- They can’t find another home to move into. This one is common when their purchase falls through on a new home they were looking to purchase. Without anywhere to go, lack of replacement housing may mean a seller is no longer able to part ways with their current home.
- A life event, such as a pregnancy or death in the family, may also prevent them from being able to follow through with the sale.
- A low appraisal can be detrimental to a sale on the seller’s end, and if they’re unwilling to lower the sale price to match the appraisal value, this can cause the seller to cancel the deal.
Can a seller accept another offer while under contract?
Often, people wonder if a seller can back out should they receive a better offer from another potential buyer. This is an understandably worrisome scenario, particularly if you enter into a contract on a highly desirable home. You don’t want someone else swooping in and snatching it right out from under your nose! But not to worry, once an offer has been accepted and a contract signed, sellers can no longer accept another offer from a different party.
Can a seller back out of a purchase agreement?
Remember, purchase agreements are put in place to protect both parties, as selling a home can be costly and time-consuming. If you have a contractual agreement with a seller, they are legally barred from entering into another home purchase agreement with a different buyer. Both parties should be aware of this, and agents should know how to effectively handle such situations.
The above list may seem like understandable reasons for a change of heart when it comes to selling, but just because they might be reasonable, it doesn’t mean they are legal. Sellers have fewer legal options when it comes to backing out than a buyer does; it’s often harder for them to walk away without penalization.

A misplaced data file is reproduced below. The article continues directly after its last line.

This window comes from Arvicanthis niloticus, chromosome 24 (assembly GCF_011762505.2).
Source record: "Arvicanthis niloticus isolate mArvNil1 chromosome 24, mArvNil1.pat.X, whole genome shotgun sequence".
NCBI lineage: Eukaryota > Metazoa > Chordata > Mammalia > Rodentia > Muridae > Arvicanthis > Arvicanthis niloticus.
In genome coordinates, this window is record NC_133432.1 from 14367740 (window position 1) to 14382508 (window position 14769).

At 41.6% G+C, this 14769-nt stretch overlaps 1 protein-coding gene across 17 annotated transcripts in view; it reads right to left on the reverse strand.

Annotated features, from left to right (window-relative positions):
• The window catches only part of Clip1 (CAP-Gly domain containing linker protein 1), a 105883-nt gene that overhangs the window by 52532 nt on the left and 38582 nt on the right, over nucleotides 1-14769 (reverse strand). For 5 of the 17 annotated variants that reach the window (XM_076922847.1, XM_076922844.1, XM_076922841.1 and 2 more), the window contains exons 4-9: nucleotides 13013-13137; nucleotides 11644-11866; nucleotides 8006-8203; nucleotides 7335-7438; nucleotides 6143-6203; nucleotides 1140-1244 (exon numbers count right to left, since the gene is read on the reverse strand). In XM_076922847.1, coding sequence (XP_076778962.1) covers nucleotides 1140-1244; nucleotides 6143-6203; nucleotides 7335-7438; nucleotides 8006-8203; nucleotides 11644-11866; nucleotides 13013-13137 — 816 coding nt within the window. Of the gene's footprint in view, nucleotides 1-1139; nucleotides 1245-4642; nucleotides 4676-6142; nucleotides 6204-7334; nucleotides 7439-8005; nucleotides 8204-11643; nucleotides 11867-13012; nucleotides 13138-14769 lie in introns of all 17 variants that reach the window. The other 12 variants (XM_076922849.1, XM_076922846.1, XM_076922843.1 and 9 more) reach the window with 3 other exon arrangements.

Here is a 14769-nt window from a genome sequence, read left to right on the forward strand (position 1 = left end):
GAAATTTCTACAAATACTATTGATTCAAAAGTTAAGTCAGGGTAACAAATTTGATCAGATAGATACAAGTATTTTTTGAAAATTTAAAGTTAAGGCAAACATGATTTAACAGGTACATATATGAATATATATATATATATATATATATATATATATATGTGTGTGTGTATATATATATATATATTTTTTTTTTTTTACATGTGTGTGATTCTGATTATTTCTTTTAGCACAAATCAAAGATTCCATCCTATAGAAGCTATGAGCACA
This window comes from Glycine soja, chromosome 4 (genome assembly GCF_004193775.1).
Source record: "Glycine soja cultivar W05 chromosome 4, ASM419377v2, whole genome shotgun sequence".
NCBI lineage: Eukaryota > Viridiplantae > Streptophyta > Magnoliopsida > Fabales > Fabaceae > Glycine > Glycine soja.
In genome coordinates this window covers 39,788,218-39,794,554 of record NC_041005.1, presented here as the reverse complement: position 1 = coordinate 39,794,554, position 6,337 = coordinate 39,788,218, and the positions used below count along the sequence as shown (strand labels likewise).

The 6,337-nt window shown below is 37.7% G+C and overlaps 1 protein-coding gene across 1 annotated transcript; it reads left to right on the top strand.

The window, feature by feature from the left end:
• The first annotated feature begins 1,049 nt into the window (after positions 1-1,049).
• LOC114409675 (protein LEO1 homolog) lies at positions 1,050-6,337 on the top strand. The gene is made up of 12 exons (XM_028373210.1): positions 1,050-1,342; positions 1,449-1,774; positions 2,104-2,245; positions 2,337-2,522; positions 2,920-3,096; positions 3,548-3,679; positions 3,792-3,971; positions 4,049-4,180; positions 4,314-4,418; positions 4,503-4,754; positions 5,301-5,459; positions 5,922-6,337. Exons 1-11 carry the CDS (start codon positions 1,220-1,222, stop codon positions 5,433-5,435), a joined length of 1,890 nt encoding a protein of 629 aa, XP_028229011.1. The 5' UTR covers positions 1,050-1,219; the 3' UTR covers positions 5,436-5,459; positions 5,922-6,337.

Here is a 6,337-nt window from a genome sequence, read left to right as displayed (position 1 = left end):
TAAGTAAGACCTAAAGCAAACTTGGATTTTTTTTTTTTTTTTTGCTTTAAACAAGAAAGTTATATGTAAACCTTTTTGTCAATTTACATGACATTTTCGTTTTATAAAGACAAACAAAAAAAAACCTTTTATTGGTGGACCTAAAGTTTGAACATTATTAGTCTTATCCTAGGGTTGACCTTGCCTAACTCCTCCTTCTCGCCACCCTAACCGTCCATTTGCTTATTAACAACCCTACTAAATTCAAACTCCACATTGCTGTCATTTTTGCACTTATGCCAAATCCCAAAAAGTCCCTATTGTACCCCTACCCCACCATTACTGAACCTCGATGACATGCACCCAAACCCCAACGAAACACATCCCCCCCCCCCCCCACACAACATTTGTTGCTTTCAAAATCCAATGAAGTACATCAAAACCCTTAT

The most obvious reason a seller could cancel the sale is if the agreement was verbal, or the contract was never signed. These are mistakes that should be easily avoidable, especially with diligent agents involved. But mistakes do happen, so always be thorough and ensure that a transaction deal is written up and signed.
Probably the most common way for a seller to back out without legal consequence is by capitalizing on the buyers’ contingencies. In this instance, a seller may refuse to negotiate certain aspects of the contract, such as the home inspection contingency. If a seller refuses to pay the repair costs, this can push the buyer to cancel the contract on their end.
Because the scenario where a seller can’t find a replacement home is common, there is often a new home contingency written into the purchase agreement. In this case, a seller can back out should they be unable to find a suitable replacement home. They may also be able to walk away during the attorney review period, which is usually a three to five-day window in which the contract can be canceled based on their attorney’s review. It should be noted that some states legally require an attorney review.